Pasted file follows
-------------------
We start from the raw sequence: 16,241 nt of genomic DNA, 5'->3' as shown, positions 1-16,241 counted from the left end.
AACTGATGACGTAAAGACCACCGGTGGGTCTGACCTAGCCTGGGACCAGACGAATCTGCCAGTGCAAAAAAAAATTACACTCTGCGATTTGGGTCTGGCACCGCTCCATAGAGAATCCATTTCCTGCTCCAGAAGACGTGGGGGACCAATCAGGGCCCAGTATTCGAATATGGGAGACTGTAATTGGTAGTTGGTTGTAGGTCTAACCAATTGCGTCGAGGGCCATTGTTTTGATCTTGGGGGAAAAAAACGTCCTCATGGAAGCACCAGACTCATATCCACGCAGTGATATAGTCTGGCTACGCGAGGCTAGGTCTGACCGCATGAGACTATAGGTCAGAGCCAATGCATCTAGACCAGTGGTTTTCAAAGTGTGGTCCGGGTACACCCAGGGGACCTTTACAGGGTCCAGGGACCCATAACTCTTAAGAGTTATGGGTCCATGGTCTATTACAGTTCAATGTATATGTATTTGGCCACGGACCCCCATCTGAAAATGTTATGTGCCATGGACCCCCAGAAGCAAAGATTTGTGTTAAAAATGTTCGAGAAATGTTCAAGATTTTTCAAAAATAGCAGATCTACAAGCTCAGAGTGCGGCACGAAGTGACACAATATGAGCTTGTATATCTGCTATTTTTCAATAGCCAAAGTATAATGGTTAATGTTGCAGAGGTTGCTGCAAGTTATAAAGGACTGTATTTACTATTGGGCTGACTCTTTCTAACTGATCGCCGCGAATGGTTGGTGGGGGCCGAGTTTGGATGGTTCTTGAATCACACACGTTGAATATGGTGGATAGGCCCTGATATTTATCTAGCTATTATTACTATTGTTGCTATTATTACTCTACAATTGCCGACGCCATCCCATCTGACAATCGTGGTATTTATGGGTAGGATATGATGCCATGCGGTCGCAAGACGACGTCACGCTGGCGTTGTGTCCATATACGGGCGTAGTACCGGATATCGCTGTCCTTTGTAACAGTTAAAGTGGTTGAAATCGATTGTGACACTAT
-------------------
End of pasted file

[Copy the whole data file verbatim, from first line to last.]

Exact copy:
We start from the raw sequence: 16,241 nt of genomic DNA, 5'->3' as shown, positions 1-16,241 counted from the left end.
AACTGATGACGTAAAGACCACCGGTGGGTCTGACCTAGCCTGGGACCAGACGAATCTGCCAGTGCAAAAAAAAATTACACTCTGCGATTTGGGTCTGGCACCGCTCCATAGAGAATCCATTTCCTGCTCCAGAAGACGTGGGGGACCAATCAGGGCCCAGTATTCGAATATGGGAGACTGTAATTGGTAGTTGGTTGTAGGTCTAACCAATTGCGTCGAGGGCCATTGTTTTGATCTTGGGGGAAAAAAACGTCCTCATGGAAGCACCAGACTCATATCCACGCAGTGATATAGTCTGGCTACGCGAGGCTAGGTCTGACCGCATGAGACTATAGGTCAGAGCCAATGCATCTAGACCAGTGGTTTTCAAAGTGTGGTCCGGGTACACCCAGGGGACCTTTACAGGGTCCAGGGACCCATAACTCTTAAGAGTTATGGGTCCATGGTCTATTACAGTTCAATGTATATGTATTTGGCCACGGACCCCCATCTGAAAATGTTATGTGCCATGGACCCCCAGAAGCAAAGATTTGTGTTAAAAATGTTCGAGAAATGTTCAAGATTTTTCAAAAATAGCAGATCTACAAGCTCAGAGTGCGGCACGAAGTGACACAATATGAGCTTGTATATCTGCTATTTTTCAATAGCCAAAGTATAATGGTTAATGTTGCAGAGGTTGCTGCAAGTTATAAAGGACTGTATTTACTATTGGGCTGACTCTTTCTAACTGATCGCCGCGAATGGTTGGTGGGGGCCGAGTTTGGATGGTTCTTGAATCACACACGTTGAATATGGTGGATAGGCCCTGATATTTATCTAGCTATTATTACTATTGTTGCTATTATTACTCTACAATTGCCGACGCCATCCCATCTGACAATCGTGGTATTTATGGGTAGGATATGATGCCATGCGGTCGCAAGACGACGTCACGCTGGCGTTGTGTCCATATACGGGCGTAGTACCGGATATCGCTGTCCTTTGTAACAGTTAAAGTGGTTGAAATCGATTGTGACACTAT